Benchmarks in Orthopaedic Care: Not without Pitfalls

Karl-André Lalonde, M.D., FRCSC
Ottawa, ON

Over the last few years, timely access to care has become a problematic issue for Canadian orthopaedic patients. In an effort to address this problem, payors and health care administrators have adopted "access to care" parameters so that waiting times do not exceed certain established benchmarks. In most cases these benchmarks are based on available evidence and have been established by surgeons themselves who have then lobbied health organizations to adopt them.


It is generally accepted that articulating benchmarks can help us in improving quality of care for our patients. The pitfalls arise when government payors dedicate so many resources to these targeted patients that they become detrimental to other orthopaedic patients.

Managed care risks removing some of the decision-making from clinicians and placing it in the hands of administrators. In Ontario for example, hip fracture patients are now prioritized based on benchmarks: all hip fracture patients are to undergo surgery within two days of presentation to the emergency department. Hospitals are assessed based on their ability to meet this benchmark. In response to imperatives imposed by the benchmarks, hospital administrators mobilize their finite resources so that the hip fracture patients can get their surgery within the prescribed timeframe.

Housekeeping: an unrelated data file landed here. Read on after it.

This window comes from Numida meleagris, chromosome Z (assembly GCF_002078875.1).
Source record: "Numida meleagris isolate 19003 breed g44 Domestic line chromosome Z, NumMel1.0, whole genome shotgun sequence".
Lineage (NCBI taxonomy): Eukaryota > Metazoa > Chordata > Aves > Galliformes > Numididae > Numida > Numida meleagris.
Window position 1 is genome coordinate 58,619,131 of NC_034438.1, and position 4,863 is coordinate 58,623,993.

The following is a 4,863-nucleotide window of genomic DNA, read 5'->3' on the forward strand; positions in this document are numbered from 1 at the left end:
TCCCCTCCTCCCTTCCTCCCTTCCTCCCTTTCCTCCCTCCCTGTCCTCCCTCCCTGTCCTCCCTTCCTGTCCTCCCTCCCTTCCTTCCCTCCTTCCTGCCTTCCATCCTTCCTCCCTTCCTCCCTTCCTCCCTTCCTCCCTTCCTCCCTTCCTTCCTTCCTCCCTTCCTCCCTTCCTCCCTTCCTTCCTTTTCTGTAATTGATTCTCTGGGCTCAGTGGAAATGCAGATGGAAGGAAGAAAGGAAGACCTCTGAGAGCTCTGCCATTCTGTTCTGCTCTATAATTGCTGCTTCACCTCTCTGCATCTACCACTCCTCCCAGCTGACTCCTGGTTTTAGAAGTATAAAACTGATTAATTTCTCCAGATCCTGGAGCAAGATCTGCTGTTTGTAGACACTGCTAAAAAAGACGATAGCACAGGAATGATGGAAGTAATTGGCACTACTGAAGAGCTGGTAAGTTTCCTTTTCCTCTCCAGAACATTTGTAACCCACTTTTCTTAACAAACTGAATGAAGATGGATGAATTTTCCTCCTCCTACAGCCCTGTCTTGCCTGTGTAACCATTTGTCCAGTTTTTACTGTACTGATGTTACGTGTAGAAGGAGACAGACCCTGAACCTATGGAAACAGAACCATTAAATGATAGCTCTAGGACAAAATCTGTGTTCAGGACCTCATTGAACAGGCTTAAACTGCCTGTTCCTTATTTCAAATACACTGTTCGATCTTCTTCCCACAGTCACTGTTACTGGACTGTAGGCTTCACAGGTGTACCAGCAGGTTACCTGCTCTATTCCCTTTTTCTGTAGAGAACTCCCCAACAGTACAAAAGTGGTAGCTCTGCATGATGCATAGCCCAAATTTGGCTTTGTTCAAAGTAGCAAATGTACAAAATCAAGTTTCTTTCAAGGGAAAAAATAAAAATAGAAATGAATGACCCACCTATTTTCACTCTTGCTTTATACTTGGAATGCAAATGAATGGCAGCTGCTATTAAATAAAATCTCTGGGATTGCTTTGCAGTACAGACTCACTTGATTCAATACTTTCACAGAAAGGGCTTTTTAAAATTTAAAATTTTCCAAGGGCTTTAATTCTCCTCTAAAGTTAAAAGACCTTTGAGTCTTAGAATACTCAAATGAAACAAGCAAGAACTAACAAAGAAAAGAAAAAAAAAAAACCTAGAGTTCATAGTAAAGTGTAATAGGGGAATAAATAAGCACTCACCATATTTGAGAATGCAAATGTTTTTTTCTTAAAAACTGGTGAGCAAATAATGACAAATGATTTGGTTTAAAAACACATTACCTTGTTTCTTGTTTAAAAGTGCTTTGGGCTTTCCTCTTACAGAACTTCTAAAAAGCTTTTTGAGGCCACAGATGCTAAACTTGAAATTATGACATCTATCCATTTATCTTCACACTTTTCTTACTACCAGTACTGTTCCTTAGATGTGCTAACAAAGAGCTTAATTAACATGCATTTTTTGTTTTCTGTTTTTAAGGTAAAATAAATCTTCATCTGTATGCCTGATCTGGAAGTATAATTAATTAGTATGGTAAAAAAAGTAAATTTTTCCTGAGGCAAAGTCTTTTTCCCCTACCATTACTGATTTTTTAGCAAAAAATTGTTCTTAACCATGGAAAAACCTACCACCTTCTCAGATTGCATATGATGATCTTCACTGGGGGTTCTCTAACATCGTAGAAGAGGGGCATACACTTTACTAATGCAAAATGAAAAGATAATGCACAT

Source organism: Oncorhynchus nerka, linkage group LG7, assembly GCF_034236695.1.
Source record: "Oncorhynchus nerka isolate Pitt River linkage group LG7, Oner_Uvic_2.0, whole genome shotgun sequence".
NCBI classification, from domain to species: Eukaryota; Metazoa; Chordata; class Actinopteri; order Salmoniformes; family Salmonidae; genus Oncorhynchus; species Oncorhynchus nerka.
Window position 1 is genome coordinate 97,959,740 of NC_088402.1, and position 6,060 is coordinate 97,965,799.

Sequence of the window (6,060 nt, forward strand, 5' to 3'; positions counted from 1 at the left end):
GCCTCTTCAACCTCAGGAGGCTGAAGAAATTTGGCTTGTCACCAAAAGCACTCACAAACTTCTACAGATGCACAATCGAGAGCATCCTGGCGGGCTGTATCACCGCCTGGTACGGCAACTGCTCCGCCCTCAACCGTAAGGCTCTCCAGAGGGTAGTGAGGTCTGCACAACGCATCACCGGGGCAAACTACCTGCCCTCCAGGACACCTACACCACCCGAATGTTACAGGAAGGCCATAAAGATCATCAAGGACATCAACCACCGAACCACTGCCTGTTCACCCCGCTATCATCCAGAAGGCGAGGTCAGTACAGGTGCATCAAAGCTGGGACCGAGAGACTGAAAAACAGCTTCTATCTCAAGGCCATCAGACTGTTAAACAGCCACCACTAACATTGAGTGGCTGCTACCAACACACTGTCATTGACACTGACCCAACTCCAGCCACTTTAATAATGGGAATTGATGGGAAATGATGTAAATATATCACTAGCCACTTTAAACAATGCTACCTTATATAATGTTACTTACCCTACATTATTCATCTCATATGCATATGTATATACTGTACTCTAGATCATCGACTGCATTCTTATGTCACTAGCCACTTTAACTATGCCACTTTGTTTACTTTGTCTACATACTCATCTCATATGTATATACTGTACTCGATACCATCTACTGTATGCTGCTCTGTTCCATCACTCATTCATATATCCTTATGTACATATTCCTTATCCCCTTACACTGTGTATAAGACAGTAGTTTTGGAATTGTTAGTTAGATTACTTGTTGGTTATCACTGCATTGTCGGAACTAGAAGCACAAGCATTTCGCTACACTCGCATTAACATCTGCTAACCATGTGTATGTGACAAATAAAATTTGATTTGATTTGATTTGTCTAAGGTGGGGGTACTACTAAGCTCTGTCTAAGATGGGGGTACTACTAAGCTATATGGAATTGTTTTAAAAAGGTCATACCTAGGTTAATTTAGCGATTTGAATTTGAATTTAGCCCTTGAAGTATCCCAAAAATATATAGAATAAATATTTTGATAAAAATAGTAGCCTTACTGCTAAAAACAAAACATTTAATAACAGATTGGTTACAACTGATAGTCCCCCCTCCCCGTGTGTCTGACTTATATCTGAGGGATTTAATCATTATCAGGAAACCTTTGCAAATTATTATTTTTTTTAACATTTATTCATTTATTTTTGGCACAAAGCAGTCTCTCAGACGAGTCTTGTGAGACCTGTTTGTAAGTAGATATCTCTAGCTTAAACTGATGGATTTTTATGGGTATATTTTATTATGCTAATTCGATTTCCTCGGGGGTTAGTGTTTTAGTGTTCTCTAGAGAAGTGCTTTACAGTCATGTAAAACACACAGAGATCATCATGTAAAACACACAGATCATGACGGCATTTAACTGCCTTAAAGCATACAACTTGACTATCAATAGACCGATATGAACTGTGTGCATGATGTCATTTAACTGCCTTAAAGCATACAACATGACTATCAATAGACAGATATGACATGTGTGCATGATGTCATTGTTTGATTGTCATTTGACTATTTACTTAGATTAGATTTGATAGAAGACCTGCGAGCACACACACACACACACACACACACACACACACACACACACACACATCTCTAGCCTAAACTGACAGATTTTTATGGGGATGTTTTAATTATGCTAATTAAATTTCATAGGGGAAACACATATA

The result of such a measure can be that hip fracture care is expedited, but often at the expense of other non-elective patients with tibial plateau fractures, femur fractures or upper extremity fractures for whom no benchmarks exist. The patients who are not prioritized are therefore pushed down the surgical wait list to allow the hip fracture patients to jump the queue.

Cannibalization of resources for a specific subgroup of patients may be good for this subgroup, but implementation has to be done with respect to the rest of our patients. On the elective orthopaedic side, the experience over the last few years has given us a first hand look on how devoting resources to hip and knee arthroplasty has led to relative neglect of the rest of the orthopaedic patients (spine, shoulder, foot and ankle...).When used indiscriminately, hip fracture benchmarks may lead to similar problems with the rest of our fracture patients.

Managing resources can also be a challenge for on-call surgeons. When administrators prioritize a hip fracture, they sometimes fail to appreciate the other imperatives the clinician is facing. They may be unaware of the necrotizing fasciitis case in the ICU, the young patient with displaced femoral neck being transferred or the subspecialty case that needs to be done by the specific surgeon on call. Achieving the benchmark becomes the only priority and while it may often be desirable, clinicians need to retain the ability to manage the resources available and set their own clinical priorities.

Prioritizing patients within the orthopaedic service should always be the surgeons' role; each patient is unique and hospital managers and nursing coordinators will never have the understanding of the clinical subtleties which influence our decisions on a daily basis.

In conclusion, the issue is not really with benchmarks themselves, but with the implementation of such goals. These types of goals have to be used with consideration to the resources available and the clinical imperatives facing the orthopaedic service. Some discretion needs to remain with the clinician and we cannot allow administrators to dictate our clinical priorities.

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